Uluru (Ayers Rock)

Uluru, also referred to as Ayers Rock, is an iconic sandstone rock formation and one of Australia's most recognisable natural icons. The world-renowned sandstone formation stands 348 m high (863 m above sea level) with most of its bulk below the ground, and measures 9.4 km in circumference in is located the southern part of the Northern Territory.

The rock lies 335 km south west of the nearest large town, Alice Springs; 450 km by road. Uluru is listed as a World Heritage Site.

Both Uluru and its neighbour Kata Tjuta (The Olgas) have great cultural significance for the Anangu Traditional landowners, who lead walking tours to inform visitors about the local flora and fauna, bush foods and the Aboriginal dreamtime stories of the area. It has many springs, waterholes, rock caves and ancient paintings.

The local Anangu do not climb Uluru because of its great spiritual significance. They request that visitors not climb the rock, partly due to the path crossing a sacred traditional Dreamtime track, and also due to a sense of responsibility for the safety of visitors to their land.

The Anangu believe they have a spiritual connection to Uluru, and feel great sadness when a person dies or is injured whilst climbing. However they are resigned to the fact that 10% of the people who visit Uluru do climb it. The climb is strenuous, and on average, one person per month dies either directly (quite a number wander too far and fall off the edges) or indirectly as a result of climbing the rock.

Uluru is notable for appearing to change colour as the different light strikes it at different times of the day and year, with sunset a particularly remarkable sight when it briefly glows red. Although rainfall is uncommon in this semi-arid area, during wet periods the rock acquires a silvery-grey colour, with streaks of black algae forming on the areas that serve as channels for water flow.

Exploring Uluru

The Cultural Centre is the perfect first stop in the park and the best spot to start learning about Anangu culture and Anangu country. Free Ranger guided walks run daily from the Base of Uluru. Guided along a shaded track, the Rangers tell the story of the Mala (rufous hare wallaby) Tjukurpa, and describe the history and traditions associated with Uluru, including traditional and contemporary Anangu life and culture, rock art, and the management of the park. The walk takes approximately 1.5 hours and is wheelchair accessible. There are numerous self guided walks available, including the base walk which is a 10.6 km loop taking 3 to 4 hours to complete.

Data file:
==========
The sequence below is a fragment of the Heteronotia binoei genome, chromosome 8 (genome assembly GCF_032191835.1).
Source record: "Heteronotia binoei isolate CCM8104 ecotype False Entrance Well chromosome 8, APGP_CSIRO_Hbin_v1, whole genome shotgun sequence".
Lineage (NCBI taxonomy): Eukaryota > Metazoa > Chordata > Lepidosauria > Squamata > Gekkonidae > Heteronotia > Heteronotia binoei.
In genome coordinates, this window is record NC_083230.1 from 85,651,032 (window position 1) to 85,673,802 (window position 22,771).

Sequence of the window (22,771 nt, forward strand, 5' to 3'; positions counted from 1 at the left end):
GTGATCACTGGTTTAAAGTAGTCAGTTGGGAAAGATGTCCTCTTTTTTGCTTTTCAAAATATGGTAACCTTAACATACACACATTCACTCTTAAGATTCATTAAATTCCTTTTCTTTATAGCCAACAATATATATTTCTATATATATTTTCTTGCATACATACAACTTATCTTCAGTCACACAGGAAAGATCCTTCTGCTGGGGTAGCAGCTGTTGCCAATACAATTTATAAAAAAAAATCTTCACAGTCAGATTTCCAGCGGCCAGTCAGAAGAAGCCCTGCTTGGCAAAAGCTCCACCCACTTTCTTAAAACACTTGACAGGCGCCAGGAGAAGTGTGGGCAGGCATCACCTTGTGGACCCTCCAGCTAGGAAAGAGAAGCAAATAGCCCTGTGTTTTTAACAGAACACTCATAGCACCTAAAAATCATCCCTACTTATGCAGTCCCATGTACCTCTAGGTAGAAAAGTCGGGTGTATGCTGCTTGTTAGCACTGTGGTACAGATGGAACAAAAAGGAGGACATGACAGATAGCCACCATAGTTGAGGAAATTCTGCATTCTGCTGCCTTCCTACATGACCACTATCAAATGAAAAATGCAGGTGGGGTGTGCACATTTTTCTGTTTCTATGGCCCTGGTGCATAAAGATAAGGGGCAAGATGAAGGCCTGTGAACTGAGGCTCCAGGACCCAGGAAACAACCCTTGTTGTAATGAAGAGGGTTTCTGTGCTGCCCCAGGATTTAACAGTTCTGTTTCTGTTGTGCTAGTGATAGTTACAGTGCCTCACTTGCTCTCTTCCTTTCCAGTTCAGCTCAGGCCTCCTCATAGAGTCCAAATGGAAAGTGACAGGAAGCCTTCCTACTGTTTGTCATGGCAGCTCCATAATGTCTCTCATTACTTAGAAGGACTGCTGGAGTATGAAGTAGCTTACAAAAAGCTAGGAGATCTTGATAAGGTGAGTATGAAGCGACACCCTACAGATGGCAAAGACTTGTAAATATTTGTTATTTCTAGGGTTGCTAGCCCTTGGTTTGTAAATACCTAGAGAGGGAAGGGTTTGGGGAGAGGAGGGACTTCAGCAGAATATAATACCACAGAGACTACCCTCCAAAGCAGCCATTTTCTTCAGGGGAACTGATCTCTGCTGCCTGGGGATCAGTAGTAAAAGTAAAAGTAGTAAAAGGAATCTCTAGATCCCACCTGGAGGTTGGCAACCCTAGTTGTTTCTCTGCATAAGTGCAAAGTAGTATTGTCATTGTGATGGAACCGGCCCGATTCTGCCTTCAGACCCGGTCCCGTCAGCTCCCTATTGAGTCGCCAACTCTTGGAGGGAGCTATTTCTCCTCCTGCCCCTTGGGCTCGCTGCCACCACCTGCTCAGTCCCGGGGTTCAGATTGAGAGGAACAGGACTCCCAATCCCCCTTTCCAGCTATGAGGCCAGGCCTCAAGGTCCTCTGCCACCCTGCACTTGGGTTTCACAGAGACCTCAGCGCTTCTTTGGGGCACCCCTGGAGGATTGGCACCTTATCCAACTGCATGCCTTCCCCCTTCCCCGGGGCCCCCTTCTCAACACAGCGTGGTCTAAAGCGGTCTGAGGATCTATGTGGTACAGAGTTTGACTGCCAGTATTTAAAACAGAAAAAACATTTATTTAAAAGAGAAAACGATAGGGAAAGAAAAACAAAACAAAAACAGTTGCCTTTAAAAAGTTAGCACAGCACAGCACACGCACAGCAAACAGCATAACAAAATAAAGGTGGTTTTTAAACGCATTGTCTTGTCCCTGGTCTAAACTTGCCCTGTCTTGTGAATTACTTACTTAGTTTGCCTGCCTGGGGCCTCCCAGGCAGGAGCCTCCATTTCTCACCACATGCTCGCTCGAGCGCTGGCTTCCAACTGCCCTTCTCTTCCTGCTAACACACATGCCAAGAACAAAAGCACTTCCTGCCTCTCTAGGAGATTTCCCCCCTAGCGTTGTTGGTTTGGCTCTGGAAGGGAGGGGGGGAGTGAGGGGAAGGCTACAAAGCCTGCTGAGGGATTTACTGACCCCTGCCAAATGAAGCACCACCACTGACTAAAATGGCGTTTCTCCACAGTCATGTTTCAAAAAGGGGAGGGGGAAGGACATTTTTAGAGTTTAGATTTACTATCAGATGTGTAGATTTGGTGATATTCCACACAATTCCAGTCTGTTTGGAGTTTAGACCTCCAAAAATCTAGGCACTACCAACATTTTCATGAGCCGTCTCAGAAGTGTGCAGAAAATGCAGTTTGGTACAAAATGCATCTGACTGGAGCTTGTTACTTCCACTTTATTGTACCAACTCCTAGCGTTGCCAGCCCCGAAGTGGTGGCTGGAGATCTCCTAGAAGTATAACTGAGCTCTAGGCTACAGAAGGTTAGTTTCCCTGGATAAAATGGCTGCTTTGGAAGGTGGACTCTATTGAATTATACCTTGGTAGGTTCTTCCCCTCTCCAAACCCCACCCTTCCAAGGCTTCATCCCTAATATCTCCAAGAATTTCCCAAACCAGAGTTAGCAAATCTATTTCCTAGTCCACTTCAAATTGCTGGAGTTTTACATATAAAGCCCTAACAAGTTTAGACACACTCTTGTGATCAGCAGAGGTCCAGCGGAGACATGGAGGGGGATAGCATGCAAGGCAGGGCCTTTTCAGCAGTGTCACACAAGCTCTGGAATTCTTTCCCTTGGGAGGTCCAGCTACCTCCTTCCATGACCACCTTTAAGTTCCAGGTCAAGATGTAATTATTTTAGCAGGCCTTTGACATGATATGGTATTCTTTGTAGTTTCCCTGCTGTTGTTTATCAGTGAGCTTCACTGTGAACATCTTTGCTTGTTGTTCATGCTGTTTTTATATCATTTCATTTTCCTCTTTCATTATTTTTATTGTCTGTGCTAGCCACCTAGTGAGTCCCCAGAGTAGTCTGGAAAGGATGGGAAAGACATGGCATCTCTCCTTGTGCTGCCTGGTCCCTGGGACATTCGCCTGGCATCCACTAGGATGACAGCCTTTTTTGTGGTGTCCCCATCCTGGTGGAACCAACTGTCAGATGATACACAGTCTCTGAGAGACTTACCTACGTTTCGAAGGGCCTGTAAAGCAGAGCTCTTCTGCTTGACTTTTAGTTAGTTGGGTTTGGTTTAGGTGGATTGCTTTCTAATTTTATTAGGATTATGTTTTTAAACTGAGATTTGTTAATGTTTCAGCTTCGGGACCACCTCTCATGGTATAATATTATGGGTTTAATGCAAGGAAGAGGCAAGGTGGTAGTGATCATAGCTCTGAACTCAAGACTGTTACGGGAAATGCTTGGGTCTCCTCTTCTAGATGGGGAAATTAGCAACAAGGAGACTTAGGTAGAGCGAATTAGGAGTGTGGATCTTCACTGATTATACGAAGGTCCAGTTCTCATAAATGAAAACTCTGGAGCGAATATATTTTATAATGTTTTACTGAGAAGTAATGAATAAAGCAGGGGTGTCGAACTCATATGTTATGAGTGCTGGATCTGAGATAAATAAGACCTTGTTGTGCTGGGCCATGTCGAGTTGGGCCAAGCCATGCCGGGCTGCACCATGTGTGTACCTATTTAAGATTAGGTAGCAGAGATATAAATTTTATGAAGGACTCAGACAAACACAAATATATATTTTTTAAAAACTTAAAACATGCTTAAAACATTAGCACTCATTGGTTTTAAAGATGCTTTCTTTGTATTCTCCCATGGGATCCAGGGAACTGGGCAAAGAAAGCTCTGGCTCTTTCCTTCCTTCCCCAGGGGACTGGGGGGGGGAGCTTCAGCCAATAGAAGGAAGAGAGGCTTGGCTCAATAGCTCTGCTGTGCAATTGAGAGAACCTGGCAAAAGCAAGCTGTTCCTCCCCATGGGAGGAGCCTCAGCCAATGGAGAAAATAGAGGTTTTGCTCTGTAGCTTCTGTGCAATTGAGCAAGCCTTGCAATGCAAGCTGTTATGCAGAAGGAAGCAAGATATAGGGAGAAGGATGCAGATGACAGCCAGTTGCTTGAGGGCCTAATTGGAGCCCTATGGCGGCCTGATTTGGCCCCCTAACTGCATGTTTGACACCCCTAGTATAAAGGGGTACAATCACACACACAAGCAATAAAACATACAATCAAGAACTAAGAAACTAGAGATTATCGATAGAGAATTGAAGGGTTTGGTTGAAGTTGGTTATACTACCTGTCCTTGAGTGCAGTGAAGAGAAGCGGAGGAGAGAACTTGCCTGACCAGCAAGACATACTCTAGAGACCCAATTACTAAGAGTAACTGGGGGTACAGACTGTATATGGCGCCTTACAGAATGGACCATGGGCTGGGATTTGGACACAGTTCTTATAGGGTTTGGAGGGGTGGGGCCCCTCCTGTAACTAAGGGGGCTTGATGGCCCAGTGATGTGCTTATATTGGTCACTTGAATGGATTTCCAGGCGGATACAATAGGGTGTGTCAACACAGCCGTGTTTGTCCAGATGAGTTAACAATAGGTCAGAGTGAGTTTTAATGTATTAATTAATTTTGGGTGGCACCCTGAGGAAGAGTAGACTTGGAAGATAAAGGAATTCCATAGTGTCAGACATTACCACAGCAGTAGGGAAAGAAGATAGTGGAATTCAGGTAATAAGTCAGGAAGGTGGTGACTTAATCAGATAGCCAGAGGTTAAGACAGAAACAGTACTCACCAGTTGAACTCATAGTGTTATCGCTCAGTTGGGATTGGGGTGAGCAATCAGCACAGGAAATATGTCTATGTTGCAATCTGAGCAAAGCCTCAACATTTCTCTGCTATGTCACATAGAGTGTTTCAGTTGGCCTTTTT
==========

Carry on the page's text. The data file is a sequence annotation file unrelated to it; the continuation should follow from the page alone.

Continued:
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Its name: The local Pitjantjatjara people call the landmark Uluru. This word has no particular meaning in their language, also known as Pitjantjatjara, but it is also used as a local family name by the senior Traditional Owners of Uluru.

On 19th July 1873, the surveyor William Gosse visited Uluru and named it Ayers Rock in honour of the then-Chief Secretary of South Australia, Sir Henry Ayers. Since then, both names have been used, although Ayers Rock was the most common name used by outsiders until recently.

How To Get There: Uluru can be accessed via Uluru Airport, 15 km from Uluru beyond the park's northern border. Visitors are required to pay a National Park entry fee. Visitors can also drive along the Lasseter Highway which joins the Stuart Highway. 200 km south of Alice Springs at the township of Erldunda. The drive is 4 1/2 hours from Alice Springs.

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